The original Spice Hunter: Pierre Poivre
Author: Jack Denley
Poivre was born in Lyon, the son of a silk merchant, and was raised in a monastery, turning to the cloth in his own manner. A young man in search of adventure, he took advantage of his calling, travelling to Asia as a missionary. It was here that his infamy began to grow.
Not long after his arrival, he was arrested in China, for reasons not quite known today. Not one to be inconvenienced, he took it upon himself to learn Chinese so that he could defend himself in court. He used his new-found skill to learn about trade and agriculture, becoming a keen botanist. Before he could put his skills to good use, his mission ended, seeing him return to France to take his holy orders.
As was fashionable in the 18th century, Britain and France had entered a war on opposite sides, leaving plump merchant ships vulnerable to privateers. On his journey back to France, Poivre encouraged his ship, the Dauphin, to engage with a British ship. In the subsequent skirmish, he lost an arm to a cannonball, requiring him to convalesce on the nearby Dutch-owned islands of Indonesia. It was here, amongst the abundant nutmeg and cloves that his mind turned from the cloth to something riskier.
At their height, spices were worth more than gold, and the Dutch had a firm grip on their distribution through the famed spice routes. Anyone found stealing these precious goods was declared a “Spice Hunter” and faced execution. Breaking the Dutch monopoly, however, offered huge rewards for anyone bold enough. A proud patriot, Poivre took up the gauntlet to risk life (seeing as he had already risked limb) for his country.
His travels took him to the Île de France, modern-day Mauritius, which he found was perfect for cultivating spices. Using this tropical paradise as his base, he – with the help of the French East India Company – started smuggling spices to the island, where they could be propagated.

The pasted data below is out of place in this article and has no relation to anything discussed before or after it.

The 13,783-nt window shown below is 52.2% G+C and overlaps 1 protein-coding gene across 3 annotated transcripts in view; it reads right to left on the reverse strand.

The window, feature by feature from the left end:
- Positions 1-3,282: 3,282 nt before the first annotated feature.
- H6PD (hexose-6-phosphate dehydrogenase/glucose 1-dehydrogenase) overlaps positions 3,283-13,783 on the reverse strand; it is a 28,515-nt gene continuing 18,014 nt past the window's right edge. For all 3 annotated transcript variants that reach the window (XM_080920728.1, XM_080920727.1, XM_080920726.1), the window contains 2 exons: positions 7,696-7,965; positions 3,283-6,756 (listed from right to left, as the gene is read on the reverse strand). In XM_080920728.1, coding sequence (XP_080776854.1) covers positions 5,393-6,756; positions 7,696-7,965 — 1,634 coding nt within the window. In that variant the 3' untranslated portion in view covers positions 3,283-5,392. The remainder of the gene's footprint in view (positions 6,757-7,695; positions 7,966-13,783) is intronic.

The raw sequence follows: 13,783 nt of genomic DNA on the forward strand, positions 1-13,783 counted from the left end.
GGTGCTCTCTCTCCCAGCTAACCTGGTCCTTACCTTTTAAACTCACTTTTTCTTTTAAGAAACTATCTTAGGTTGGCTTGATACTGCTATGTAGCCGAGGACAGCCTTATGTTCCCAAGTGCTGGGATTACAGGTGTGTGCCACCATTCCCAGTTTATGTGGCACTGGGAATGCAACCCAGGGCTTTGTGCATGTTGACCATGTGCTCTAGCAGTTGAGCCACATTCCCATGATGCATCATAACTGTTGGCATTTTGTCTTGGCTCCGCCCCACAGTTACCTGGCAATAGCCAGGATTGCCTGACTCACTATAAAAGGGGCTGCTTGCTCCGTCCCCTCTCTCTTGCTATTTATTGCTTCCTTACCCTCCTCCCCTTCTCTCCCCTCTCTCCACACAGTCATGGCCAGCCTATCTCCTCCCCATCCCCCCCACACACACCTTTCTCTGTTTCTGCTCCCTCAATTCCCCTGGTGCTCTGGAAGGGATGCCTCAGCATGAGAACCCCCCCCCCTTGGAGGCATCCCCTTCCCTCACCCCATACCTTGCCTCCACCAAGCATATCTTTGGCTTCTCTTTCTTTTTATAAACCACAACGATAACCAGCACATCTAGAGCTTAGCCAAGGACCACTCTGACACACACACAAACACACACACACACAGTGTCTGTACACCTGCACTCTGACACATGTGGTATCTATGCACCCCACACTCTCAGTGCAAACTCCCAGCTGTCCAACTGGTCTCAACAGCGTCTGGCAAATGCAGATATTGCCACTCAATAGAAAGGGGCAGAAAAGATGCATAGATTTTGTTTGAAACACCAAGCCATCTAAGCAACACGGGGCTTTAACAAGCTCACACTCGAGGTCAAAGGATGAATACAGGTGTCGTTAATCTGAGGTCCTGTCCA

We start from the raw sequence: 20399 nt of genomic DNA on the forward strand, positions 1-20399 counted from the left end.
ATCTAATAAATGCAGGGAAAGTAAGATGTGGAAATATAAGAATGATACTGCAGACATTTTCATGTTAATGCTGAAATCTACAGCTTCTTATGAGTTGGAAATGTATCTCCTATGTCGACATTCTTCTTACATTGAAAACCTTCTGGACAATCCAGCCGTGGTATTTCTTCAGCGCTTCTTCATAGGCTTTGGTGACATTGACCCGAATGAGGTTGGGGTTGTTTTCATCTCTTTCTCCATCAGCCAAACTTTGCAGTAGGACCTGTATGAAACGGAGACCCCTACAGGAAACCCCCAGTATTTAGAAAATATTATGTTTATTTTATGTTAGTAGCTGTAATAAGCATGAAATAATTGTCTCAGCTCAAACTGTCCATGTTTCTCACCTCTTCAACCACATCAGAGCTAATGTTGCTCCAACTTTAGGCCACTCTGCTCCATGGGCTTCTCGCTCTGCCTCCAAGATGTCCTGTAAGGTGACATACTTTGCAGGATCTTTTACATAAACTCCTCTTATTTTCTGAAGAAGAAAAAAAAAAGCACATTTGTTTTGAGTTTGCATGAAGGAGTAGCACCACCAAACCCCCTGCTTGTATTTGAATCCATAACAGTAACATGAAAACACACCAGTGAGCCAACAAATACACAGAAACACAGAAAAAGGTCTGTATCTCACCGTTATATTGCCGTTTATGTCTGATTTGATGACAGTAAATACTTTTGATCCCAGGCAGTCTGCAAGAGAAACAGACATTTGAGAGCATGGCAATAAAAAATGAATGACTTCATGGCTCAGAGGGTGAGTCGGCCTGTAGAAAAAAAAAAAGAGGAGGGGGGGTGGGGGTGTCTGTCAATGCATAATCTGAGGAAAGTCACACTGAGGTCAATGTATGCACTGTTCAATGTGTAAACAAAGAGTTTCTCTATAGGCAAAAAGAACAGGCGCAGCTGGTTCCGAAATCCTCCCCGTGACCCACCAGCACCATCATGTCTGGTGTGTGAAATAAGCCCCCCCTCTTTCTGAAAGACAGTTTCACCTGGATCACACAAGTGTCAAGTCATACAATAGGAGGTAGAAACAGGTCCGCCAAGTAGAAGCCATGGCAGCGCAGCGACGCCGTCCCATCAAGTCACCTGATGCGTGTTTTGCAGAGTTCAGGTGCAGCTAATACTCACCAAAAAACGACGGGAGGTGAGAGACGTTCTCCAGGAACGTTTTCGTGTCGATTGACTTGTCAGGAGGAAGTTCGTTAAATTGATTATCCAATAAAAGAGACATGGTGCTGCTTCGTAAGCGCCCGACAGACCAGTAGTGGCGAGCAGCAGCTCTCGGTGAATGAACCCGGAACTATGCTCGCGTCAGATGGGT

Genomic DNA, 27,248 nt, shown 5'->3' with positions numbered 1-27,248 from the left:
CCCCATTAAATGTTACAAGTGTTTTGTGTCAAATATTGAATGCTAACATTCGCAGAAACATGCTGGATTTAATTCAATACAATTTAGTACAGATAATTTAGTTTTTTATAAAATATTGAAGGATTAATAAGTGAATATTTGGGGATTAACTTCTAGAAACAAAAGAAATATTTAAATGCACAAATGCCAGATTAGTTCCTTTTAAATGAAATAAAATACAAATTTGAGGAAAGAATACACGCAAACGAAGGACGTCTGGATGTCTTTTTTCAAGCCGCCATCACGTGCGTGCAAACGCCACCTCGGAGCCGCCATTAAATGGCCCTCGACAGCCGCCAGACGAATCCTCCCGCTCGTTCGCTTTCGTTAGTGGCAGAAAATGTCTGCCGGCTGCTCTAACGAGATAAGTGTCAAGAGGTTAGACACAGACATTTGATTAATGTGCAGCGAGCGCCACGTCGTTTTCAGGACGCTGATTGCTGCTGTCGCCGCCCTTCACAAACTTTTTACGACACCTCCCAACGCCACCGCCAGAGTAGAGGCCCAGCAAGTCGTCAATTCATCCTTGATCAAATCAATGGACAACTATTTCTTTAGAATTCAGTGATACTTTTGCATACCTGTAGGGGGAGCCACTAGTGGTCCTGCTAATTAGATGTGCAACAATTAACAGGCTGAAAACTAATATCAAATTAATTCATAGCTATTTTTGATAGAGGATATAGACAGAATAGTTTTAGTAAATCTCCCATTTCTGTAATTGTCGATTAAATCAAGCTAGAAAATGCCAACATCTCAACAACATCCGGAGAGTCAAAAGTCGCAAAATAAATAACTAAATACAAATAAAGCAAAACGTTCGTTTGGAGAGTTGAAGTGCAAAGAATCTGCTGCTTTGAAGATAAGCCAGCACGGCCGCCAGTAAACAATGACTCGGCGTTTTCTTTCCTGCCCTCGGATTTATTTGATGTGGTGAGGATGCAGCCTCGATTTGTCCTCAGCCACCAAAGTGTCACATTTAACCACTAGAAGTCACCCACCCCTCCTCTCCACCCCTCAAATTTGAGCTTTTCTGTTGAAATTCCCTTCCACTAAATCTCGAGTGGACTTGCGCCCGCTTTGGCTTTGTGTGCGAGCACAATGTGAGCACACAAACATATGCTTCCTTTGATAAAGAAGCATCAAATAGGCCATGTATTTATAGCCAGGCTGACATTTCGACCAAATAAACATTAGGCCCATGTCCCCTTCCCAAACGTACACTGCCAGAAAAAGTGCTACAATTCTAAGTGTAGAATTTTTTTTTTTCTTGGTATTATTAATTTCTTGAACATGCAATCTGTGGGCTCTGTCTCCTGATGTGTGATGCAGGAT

Under the guise of a legitimate merchant for the French East India Company, he began dealing with unscrupulous suppliers on the spice islands. The Dutch, however, were soon wise to the enterprise and began a campaign to counter any successes. Spies produced falsified maps to confuse navigators and tampered with seedlings, boiling or covering them in lime juice and thus ruining any chance of growing them on his return. A few pickled peppers certainly outweighed the threat of death.
Those that eventually arrived on Mauritius failed to grow initially, and it was only 10 years later, as Governor of Mauritius that he was able to fully control the process. The first nutmegs on the island were harvested from a tree that Poivre himself had planted. Within 30 years, the French were successfully growing cloves and nutmeg across the globe, all due to Poivre’s nous.
The greatest testament to Pierre Poivre is the botanical garden that he planted near the Mauritian capital. It remains open and flourishing today on the site of his original botanical laboratory, it stands as a symbol of the original Spice Hunter.